2015. május 26., kedd

Farmház Texasból..

A házikó 105 éves, a viktoriánus stílusban épült..

You'd never guess Bailey McCarthy had an urban upbringing by the look of her Bellville, Texas, country home. Filled to the brim with buffalo checks, antique quilts, and fair memorabilia, the century-old Victorian farmhouse is an homage to iconic country decor. "I've lived in a lot of cities, but I've always been more of a country mouse," she says. The interior designer, owner of Biscuit (a bedding line and housewares boutique in Houston) and author of the popular blog Peppermint Bliss, attributes her soft spot for pastoral life to childhood summers spent at her grandfather's ranch in Brookshire, Texas. She wanted her own children to have a similar experience, so when she and husband Pete happened upon a charming farmhouse on 85 acres, they snatched it up. Here's how she embraced her downhome roots to give this farmhouse a fresh—and timeless—look.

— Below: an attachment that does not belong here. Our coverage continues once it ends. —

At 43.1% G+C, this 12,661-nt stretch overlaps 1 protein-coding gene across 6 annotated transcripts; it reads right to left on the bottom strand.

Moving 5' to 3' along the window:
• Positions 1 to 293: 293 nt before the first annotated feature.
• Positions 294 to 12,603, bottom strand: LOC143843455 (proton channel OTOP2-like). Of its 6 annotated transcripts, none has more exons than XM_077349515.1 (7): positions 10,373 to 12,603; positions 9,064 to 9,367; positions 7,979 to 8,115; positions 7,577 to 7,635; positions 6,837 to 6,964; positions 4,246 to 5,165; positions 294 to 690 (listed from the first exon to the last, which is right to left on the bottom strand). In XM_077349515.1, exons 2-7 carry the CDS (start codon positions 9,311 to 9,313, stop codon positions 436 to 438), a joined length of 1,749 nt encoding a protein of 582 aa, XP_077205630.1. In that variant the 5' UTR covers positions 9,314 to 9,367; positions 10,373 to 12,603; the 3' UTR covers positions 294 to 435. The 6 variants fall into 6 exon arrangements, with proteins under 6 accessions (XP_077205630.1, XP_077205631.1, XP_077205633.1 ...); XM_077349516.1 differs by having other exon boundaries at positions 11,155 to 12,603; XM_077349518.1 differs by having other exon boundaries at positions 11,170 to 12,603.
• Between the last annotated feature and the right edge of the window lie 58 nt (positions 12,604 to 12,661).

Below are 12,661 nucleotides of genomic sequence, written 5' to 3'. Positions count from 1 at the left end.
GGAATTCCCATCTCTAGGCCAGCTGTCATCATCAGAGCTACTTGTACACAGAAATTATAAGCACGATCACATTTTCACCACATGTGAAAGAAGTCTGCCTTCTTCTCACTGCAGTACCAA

In this photo: Solider Boy, the family's 2-year-old Shetland pony, poses in front of the house.

The previous owners had restored the 105-year-old home, so the kitchen didn't need a total gut job. What it did need were some simple but substantial cosmetic upgrades—starting with paint. When the McCarthys moved in, the walls were beige and the cabinets, which vary in height, were white. "Painting everything black seemed like a good way to make the cabinets blend in with the wall," says Bailey. Next, she swapped out the granite countertops for butcher-block ones. "We wanted the feeling of an old farmhouse that would age nicely with us," she says. "Butcher block is practical, casual, and the opposite of trendy."